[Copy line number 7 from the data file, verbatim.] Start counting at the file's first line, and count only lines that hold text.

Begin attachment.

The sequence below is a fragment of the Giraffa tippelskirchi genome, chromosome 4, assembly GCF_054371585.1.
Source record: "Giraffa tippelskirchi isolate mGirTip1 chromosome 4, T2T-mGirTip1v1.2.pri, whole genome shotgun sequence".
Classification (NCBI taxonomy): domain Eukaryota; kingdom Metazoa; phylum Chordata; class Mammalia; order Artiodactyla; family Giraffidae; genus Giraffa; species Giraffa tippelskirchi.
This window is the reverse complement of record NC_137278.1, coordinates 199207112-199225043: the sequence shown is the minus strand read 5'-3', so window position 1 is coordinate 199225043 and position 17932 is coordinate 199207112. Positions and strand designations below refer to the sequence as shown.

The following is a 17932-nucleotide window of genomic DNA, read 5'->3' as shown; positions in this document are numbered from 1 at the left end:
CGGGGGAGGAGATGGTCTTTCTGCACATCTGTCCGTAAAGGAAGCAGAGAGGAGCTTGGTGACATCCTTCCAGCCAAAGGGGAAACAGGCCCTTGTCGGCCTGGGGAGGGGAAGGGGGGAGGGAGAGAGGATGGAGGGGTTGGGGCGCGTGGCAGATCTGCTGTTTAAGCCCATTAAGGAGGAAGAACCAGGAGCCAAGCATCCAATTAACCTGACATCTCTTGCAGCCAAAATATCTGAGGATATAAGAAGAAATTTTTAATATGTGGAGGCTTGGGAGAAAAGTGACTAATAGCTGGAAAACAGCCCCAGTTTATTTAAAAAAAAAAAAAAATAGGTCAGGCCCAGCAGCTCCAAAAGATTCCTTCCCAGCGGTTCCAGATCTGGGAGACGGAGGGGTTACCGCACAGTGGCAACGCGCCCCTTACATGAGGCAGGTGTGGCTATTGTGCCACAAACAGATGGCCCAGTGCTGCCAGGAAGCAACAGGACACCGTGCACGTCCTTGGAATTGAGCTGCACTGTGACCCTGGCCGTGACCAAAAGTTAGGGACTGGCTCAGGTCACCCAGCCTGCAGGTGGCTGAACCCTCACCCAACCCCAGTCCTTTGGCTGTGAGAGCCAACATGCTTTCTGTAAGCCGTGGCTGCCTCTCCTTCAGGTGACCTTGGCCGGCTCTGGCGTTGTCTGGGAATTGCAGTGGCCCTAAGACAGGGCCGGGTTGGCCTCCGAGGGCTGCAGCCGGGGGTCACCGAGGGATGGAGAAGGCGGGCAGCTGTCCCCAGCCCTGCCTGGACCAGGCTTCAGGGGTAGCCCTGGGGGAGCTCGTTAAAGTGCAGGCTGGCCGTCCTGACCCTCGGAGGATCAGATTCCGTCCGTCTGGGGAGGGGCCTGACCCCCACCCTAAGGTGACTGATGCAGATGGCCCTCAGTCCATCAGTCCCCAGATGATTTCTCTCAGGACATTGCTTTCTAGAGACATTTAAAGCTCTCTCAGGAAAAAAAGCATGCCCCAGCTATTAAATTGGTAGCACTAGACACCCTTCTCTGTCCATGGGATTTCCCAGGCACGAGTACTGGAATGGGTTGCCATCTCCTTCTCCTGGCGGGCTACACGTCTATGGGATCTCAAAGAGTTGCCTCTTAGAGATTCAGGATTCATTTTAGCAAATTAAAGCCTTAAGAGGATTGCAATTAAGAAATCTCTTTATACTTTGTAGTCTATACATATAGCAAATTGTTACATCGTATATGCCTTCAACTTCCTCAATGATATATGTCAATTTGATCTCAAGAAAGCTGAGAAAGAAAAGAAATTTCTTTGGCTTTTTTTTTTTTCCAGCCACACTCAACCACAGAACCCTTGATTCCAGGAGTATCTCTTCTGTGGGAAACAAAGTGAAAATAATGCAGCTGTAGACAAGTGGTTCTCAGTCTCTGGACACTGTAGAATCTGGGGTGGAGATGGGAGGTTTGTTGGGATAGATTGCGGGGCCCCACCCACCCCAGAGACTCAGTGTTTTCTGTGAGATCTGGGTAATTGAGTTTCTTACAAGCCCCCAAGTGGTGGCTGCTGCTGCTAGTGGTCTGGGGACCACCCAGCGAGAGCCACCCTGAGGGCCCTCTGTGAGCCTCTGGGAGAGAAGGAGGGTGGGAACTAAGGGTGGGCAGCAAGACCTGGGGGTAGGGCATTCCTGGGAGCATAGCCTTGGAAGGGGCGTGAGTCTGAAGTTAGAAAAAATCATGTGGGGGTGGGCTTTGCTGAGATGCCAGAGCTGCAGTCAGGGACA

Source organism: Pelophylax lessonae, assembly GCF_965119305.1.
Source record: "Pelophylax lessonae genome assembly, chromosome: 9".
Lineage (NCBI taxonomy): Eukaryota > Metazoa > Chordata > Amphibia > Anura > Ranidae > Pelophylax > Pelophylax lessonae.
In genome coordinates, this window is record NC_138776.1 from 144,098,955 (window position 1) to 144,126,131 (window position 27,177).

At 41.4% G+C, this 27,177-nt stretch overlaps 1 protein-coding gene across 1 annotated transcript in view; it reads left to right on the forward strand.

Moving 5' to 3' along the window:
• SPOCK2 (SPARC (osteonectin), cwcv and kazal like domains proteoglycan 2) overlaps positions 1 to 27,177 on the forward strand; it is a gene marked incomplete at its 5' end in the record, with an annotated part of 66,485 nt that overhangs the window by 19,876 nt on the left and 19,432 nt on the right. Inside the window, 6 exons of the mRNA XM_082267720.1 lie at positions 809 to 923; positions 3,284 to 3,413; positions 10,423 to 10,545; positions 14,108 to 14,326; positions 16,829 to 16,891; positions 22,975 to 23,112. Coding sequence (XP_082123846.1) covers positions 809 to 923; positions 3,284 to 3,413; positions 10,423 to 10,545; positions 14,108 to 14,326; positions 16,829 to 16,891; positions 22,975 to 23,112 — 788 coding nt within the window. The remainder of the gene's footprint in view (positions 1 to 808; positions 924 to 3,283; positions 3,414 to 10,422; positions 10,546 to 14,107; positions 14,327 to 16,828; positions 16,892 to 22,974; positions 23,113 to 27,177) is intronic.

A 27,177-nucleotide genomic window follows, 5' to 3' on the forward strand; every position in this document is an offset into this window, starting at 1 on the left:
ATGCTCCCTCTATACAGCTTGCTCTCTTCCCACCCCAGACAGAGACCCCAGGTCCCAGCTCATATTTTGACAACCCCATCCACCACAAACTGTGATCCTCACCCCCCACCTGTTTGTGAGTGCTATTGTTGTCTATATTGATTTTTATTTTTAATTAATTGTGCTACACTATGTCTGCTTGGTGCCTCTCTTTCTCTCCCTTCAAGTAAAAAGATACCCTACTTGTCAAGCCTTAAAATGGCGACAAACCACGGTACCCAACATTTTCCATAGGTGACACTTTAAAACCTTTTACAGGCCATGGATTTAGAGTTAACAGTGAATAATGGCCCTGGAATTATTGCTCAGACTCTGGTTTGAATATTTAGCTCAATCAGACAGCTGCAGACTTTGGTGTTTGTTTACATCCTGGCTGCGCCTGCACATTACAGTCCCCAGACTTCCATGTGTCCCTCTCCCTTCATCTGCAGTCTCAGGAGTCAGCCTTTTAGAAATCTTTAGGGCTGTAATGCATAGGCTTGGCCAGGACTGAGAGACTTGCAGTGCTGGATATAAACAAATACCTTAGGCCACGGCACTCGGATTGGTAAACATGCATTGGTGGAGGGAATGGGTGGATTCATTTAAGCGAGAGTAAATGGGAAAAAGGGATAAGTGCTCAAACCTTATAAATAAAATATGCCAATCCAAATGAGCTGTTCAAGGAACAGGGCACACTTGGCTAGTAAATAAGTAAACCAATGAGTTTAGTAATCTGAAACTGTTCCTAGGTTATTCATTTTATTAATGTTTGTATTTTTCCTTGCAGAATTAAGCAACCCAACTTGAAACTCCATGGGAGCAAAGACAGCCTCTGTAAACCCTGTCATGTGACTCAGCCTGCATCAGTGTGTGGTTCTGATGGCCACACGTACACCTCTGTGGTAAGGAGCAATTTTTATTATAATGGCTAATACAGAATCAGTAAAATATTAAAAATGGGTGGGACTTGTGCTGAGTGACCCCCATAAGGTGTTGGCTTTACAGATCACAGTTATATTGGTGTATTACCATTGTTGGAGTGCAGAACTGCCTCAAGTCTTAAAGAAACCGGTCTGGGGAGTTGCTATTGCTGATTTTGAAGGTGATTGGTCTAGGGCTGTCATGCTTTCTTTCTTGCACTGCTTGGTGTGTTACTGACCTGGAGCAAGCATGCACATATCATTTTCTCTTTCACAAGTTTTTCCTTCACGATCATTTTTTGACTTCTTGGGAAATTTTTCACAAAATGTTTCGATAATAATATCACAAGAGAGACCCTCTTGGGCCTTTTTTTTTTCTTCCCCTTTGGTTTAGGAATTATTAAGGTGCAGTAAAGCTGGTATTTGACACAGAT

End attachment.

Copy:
Source organism: Pelophylax lessonae, assembly GCF_965119305.1.